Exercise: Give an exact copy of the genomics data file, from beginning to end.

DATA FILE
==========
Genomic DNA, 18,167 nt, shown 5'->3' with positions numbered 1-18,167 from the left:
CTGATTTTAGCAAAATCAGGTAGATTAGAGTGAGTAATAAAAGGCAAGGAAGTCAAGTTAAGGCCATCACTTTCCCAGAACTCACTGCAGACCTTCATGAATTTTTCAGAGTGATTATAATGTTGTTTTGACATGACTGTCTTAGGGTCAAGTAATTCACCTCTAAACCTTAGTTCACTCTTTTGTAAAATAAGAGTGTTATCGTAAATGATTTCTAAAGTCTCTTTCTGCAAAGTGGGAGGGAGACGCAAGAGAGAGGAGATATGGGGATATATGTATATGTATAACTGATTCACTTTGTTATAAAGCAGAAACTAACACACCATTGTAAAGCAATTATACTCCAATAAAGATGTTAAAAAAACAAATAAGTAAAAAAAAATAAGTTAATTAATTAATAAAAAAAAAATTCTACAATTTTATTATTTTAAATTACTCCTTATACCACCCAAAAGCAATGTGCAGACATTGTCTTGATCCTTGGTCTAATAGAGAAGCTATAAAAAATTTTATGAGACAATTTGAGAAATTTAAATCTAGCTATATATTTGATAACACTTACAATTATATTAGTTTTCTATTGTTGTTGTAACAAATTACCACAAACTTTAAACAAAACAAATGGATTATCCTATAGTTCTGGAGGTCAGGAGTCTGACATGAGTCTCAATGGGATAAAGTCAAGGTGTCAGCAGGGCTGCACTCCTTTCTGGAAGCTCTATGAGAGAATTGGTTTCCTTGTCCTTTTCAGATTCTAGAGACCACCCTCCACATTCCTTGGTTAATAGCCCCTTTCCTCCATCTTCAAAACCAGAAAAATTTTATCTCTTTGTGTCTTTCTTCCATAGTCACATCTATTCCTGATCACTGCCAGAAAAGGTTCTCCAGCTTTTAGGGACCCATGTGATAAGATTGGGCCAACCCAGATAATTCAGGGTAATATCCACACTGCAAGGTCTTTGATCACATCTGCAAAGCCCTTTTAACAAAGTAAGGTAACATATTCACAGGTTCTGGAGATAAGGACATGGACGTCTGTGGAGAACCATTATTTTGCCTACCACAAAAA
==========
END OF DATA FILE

Genomic DNA, 18,167 nt, shown 5'->3' with positions numbered 1-18,167 from the left:
CTGATTTTAGCAAAATCAGGTAGATTAGAGTGAGTAATAAAAGGCAAGGAAGTCAAGTTAAGGCCATCACTTTCCCAGAACTCACTGCAGACCTTCATGAATTTTTCAGAGTGATTATAATGTTGTTTTGACATGACTGTCTTAGGGTCAAGTAATTCACCTCTAAACCTTAGTTCACTCTTTTGTAAAATAAGAGTGTTATCGTAAATGATTTCTAAAGTCTCTTTCTGCAAAGTGGGAGGGAGACGCAAGAGAGAGGAGATATGGGGATATATGTATATGTATAACTGATTCACTTTGTTATAAAGCAGAAACTAACACACCATTGTAAAGCAATTATACTCCAATAAAGATGTTAAAAAAACAAATAAGTAAAAAAAAATAAGTTAATTAATTAATAAAAAAAAAATTCTACAATTTTATTATTTTAAATTACTCCTTATACCACCCAAAAGCAATGTGCAGACATTGTCTTGATCCTTGGTCTAATAGAGAAGCTATAAAAAATTTTATGAGACAATTTGAGAAATTTAAATCTAGCTATATATTTGATAACACTTACAATTATATTAGTTTTCTATTGTTGTTGTAACAAATTACCACAAACTTTAAACAAAACAAATGGATTATCCTATAGTTCTGGAGGTCAGGAGTCTGACATGAGTCTCAATGGGATAAAGTCAAGGTGTCAGCAGGGCTGCACTCCTTTCTGGAAGCTCTATGAGAGAATTGGTTTCCTTGTCCTTTTCAGATTCTAGAGACCACCCTCCACATTCCTTGGTTAATAGCCCCTTTCCTCCATCTTCAAAACCAGAAAAATTTTATCTCTTTGTGTCTTTCTTCCATAGTCACATCTATTCCTGATCACTGCCAGAAAAGGTTCTCCAGCTTTTAGGGACCCATGTGATAAGATTGGGCCAACCCAGATAATTCAGGGTAATATCCACACTGCAAGGTCTTTGATCACATCTGCAAAGCCCTTTTAACAAAGTAAGGTAACATATTCACAGGTTCTGGAGATAAGGACATGGACGTCTGTGGAGAACCATTATTTTGCCTACCACAAAAA